As global temperatures rise and the growing energy demands of air conditioning threaten to emit more greenhouse gases, over 20 leaders committed to a new global effort on clean and efficient cooling. The commitments mark the launch of the Cool Coalition, aimed at making a positive impact on climate change, help achieve sustainable development and save money.
Launched at the First Global Conference on Synergies between the 2030 Agenda and Paris Agreement, the Cool Coalition aims to inspire ambition and accelerate action on the transition to clean and efficient cooling. An area that has previously been a blind spot in climate efforts.
The Cool Coalition offers a three-in-one opportunity for governments and cities in developing countries to cut global warming, improve the lives of hundreds of millions of people and make huge financial savings.
Cooling is not just a blind spot, but a sweet spot for climate action.
The Cool Coalition is a unified front that links action across the Kigali Amendment, Paris Agreement and Sustainable Development Goals. It will inspire ambition, identify solutions and mobilize action to accelerate progress toward clean and efficient cooling. Through UNEP DTU Partnership’s engagement in the Sustainable Energy for All initiative, the partnership is also contributing to this new coalition.
Built on a strong community, the Cool Coalition will give joining partners the opportunity to assess cooling solutions and move towards implementation of climate friendly efficient projects.
The launch of the coalition was opened by Dorthea Damkjær, Senior Advisor from the Danish Ministry of Foreign Affairs, a founding member of the coalition.
On behalf of the ministry, she welcomed participants to the launch event, noting the complexity of cooling in a warming world:
“Cooling is a lifesaver, keeping our children healthy, vaccines stable, food fresh and economies productive. But the more we cool, the more we heat the planet. Cooling is a blind spot, one of the most critical issues, yet overlooked.”
The future we don’t want
2018 was the fourth-warmest year on record, with unprecedented peak temperatures recorded across the planet. Already, 30 % of the world’s population face potentially dangerous temperatures for more than 20 days a year and heatwaves cause more than 12,000 deaths annually.
Heatwaves are especially a problem in cities around the world, where temperatures in general are higher, Shannon Lawrence, Director of C40 pointed out, adding that extreme heat is the number one killer in US cities.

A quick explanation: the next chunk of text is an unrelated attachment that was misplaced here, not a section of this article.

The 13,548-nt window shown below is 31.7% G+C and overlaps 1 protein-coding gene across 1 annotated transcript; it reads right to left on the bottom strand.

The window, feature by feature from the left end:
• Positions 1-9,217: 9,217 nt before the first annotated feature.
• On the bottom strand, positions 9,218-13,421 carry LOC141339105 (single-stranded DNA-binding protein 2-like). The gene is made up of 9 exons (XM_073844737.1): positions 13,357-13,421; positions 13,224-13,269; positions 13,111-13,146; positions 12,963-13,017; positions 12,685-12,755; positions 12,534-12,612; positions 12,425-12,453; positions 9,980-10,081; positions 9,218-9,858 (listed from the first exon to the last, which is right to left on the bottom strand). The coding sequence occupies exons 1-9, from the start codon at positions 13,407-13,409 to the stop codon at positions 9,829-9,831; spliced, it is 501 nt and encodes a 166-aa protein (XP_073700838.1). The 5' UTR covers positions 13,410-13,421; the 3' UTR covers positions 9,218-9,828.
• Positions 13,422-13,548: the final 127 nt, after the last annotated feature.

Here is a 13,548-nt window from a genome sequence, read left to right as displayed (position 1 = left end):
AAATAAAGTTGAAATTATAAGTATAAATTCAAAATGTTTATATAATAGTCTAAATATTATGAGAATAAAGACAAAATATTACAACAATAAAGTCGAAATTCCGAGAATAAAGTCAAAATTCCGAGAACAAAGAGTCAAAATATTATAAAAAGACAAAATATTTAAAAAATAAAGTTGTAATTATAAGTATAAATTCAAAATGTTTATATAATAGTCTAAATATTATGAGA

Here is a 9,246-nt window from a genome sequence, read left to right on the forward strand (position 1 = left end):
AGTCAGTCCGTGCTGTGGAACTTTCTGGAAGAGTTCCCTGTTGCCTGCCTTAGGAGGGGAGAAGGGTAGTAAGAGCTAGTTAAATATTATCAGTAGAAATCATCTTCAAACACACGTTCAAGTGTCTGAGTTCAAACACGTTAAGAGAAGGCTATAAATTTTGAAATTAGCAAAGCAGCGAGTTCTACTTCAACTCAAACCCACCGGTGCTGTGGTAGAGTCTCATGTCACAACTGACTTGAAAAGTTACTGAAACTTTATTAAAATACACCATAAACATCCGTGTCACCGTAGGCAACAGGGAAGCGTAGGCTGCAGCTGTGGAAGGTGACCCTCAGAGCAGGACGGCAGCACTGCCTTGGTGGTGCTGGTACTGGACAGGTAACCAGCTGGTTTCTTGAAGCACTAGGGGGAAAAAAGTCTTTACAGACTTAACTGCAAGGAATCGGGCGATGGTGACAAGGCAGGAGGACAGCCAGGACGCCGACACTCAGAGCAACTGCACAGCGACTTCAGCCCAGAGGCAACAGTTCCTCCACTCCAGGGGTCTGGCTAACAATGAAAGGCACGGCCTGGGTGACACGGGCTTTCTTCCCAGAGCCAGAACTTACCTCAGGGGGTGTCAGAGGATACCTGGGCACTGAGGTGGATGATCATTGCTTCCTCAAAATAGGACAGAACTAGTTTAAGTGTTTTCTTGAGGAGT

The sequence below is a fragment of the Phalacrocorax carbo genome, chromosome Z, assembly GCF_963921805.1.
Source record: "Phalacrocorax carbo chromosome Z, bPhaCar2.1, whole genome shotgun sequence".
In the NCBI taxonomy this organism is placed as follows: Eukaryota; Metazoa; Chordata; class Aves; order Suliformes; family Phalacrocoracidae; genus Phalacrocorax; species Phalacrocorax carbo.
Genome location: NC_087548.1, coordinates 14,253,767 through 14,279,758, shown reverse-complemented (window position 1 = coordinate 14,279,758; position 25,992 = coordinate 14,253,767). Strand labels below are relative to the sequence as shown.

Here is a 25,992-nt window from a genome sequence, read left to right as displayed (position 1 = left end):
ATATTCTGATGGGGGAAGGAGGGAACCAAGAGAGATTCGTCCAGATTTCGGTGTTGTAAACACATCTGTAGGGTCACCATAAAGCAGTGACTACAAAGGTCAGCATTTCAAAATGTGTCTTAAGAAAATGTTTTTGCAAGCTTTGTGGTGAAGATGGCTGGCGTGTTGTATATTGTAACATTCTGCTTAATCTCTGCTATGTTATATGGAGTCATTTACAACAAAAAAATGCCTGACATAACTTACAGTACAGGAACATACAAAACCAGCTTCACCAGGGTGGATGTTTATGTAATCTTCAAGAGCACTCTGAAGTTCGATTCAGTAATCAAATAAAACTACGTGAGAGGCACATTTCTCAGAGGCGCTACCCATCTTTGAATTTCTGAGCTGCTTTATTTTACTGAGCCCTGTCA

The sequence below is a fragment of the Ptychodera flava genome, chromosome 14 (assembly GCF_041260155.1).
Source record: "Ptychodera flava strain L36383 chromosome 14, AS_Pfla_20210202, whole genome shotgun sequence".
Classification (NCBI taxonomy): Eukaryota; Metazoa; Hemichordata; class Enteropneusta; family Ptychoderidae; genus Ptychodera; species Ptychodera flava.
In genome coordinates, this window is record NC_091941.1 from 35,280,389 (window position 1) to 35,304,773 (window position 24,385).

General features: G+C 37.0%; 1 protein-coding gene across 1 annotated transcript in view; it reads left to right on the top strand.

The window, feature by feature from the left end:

“We feel the increasing heat in our cities each year, and we see the consequences, The cool Coalition is essential to address this crisis,” she said.
Referring to a recent report from C40 titled “the future we don’t want”, she told the audience that in a decade the number of cities exposed to extreme heat will triple due to climate change. This climate crises causing extreme heat is in turn causing a cooling crisis, which needs to be addressed.
The coalition includes ministers of environment from Chile and Rwanda and Foreign Affairs from Denmark as well as the heads of Danish engineering firm Danfoss and ENGIE, and the leaders of civil society, research, academia and intergovernmental institutions. The Cool Coalition is a global effort led by UN Environment, the Climate and Clean Air Coalition, the Kigali Cooling Efficiency Program, and Sustainable Energy for All (SEforALL).
The face of climate action
The Champions in the Cool Coalition will inspire action by providing good examples to follow, share cases and the science behind, securing high level commitments, motivating others for action, promoting collaboration and advocating for more innovation, greater investment, better information, and increased capacity to move towards clean and efficient cooling.
Among the members of the coalition and the panellist, launching it is Danfoss, world industry leader in heating and cooling systems. Danfoss Head of Public Affairs, Julia Panzer put the company’s engagement into perspective during the launch:
“If in 2050 there is no healthy planet, there are no healthy costumers.”
Jerome Evangelio Ilagan, Chief, Policy Research and Development, Climate Change Commission, Philippines pointed to the complexity of cooling major cities from experiences in “the sunshine city of Manila:
“Cooling is not just about infrastructure, it’s about health, food, green spaces. Cooling is the face of climate action in developing countries”
From Mexico, the importance of not just action on cooling, but international cooperation such as the Cool Coalition was highlighted by Andrea Hurtado-Epstein, Deputy Director, Ministry of Foreign Affairs.
“Energy demand from both heating and cooling is increasing in Mexico and worldwide. International cooperation is key to tackle this. Technology transfer will be fundamental for Mexico to meet the cooling needs without aggravating the climate crisis,” she said.
The importance of working on international and regional levels was also stressed by Carlos Fuller, International and Regional Liaison Officer, Caribbean Community Climate Change Centre.